Every band should have a patron saint like the one that watches over alt-Americana outfit Oh Whitney. She lets the band members live in her Fort Worth house, feeds them, and offers constant encouragement while they try to launch full-time music careers. She also happens to be the mother of Oh Whitney lead singer Peter More.

“Her name is Whitney, and six months ago we renamed the band in homage to her,” said lead guitarist Will Arnold, 25. “She provides us room and board. She’s eccentric and artistic and wonderful. We couldn’t do this without her.”

music_1If the lead singer’s mum serving as den mother to the band sounds decidedly un-rock ’n’ roll, the members of Oh Whitney don’t care. They’re far more interested in meticulous musicianship than flashy reputation, as their self-titled debut album reveals. Arnold, More, bassist and singer Peter Holland, and drummer Adrien Faunce play the kind of pop-bred folk-country that Fleet Foxes and Wilco specialize in. But there’s a mischievous bounce and somber beauty to tunes like “Vultures” and “Time Apart” that instantly hook the listener. The album is an assured, joyful, memorable debut.


Arnold, who was born in Los Angeles, and More, a Fort Worth native, met four years ago at Duke University. Arnold studied jazz guitar at a magnet high school in California but gave that up for a major in philosophy and public policy at Duke. He returned to the instrument when he joined a band that included More, an art major, as its vocalist. Arnold and More soon formed their own group, Smooch and the Big Hug, and started playing two- and three-hour sets at campus bars and frat parties in the Durham and Chapel Hill areas of North Carolina.

“Our music was completely different then,” Arnold said. “We had a rapper, and we played rock, but it wasn’t exactly rap-rock. We covered Lou Reed, Bob Dylan, and Outkast. We added some rap lines to Dylan songs.”

While commuting to New York City to play gigs, Arnold and More found an old loft apartment in Brooklyn and moved there in 2008. That’s where they eventually met Holland and Faunce. With the new lineup, their music began to drift toward influences like Wilco, Neil Young, and Jimi Hendrix, whom Arnold has always loved. The new sound was definitely unlike the hipster, shoe-gazey style that dominated the Big Apple’s indie music scene, but Smooch and the Big Hug found an audience thanks to the former Duke students who had relocated to New York and remembered the group’s campus shows.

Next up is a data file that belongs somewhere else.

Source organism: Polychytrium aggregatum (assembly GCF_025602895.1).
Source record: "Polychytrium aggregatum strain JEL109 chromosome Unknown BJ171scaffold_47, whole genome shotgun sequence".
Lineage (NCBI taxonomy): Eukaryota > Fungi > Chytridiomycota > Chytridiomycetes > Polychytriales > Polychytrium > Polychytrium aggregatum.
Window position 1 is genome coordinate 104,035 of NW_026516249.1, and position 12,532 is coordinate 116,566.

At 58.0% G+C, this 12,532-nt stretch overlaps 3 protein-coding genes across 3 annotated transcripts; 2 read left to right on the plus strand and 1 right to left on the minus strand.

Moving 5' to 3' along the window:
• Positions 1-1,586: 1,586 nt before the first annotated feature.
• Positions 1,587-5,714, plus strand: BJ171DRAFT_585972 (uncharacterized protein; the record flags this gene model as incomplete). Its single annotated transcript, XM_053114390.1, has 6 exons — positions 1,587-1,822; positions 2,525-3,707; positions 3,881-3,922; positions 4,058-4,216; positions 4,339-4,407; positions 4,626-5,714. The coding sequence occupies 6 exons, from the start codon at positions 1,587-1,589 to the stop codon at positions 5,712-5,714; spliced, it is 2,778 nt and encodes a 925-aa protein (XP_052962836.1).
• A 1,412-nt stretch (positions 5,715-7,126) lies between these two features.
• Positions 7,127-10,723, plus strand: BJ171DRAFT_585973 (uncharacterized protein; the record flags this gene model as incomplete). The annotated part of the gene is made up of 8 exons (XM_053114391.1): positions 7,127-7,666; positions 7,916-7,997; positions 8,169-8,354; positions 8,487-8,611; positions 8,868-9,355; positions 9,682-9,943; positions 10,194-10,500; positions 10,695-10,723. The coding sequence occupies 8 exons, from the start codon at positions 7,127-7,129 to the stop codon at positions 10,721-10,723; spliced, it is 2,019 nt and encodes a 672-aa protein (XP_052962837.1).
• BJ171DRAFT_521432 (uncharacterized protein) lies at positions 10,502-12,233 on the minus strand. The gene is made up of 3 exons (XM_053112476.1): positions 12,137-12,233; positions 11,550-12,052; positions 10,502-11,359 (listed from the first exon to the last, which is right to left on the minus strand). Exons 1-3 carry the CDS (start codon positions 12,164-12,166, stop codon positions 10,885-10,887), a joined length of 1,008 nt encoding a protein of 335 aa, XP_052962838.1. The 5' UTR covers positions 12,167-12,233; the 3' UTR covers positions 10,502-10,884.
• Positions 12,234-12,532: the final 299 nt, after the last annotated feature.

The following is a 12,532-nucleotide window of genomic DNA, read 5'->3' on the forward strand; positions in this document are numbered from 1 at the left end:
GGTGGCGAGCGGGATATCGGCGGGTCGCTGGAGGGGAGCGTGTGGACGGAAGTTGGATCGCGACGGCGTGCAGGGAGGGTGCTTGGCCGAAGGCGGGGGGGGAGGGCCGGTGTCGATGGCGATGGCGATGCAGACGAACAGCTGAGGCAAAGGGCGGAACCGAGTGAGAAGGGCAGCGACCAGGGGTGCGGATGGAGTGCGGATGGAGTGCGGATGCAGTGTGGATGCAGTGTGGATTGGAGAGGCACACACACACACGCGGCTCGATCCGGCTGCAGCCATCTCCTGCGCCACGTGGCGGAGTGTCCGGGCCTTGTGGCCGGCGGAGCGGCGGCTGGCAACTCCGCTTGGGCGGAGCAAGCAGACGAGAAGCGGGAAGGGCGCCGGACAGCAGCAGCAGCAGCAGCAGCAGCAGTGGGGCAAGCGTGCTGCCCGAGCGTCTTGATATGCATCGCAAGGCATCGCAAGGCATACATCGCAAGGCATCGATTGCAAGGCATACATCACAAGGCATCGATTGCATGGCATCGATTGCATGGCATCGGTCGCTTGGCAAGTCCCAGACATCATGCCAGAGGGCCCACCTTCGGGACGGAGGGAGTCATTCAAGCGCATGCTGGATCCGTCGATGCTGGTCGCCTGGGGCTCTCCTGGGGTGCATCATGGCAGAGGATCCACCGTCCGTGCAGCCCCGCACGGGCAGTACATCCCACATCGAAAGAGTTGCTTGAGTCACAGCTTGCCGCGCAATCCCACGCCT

The band finally recorded its first album last August with famed session drummer Rick Shlosser (Van Morrison, Alice Cooper, Art Garfunkel) as producer at a studio in Queretaro, Mexico, not far from a house owned by More’s family. Soon after that they relocated to Mama Whitney’s Fort Worth digs and rechristened themselves Oh Whitney. Since then, they’ve played dozens of gigs around town, including at Lola’s Saloon and The Where House.

One of the most evocative sounds on the album is provided by an octophone, an eight-string mandolin-like instrument that Arnold, More, and company discovered in a Brooklyn music shop. “It was manufactured in 1927,” Arnold said. “At the time, they advertised it as ‘eight instruments in one’ because you can tune it to sound like a guitar or a mandolin or other instruments. It sounds like a 12-string, with a fuller, shimmery sound.”

Oh Whitney’s debut album will be released on Sat., Feb. 26, and be available on iTunes, CD Baby, and The band will play a release party in New York, several dates in Durham, and then head back to Texas for some area shows and also, in March in Austin during SXSW, some house parties. After that, Arnold said the band will focus on promoting the new album through Oh Whitney’s web site, the indie-music blogosphere, and social media outlets like Facebook. The assumption that internet marketing should be a snap for people in their 20s isn’t true for this band.

“People tell us it’s more important to establish an online presence than do a tour where we play in front of 15 people in a Nebraska town,” Arnold said. “It’s taken us much longer than it should have to get on MySpace and Facebook because we don’t like to promote ourselves. We’d rather do live shows.”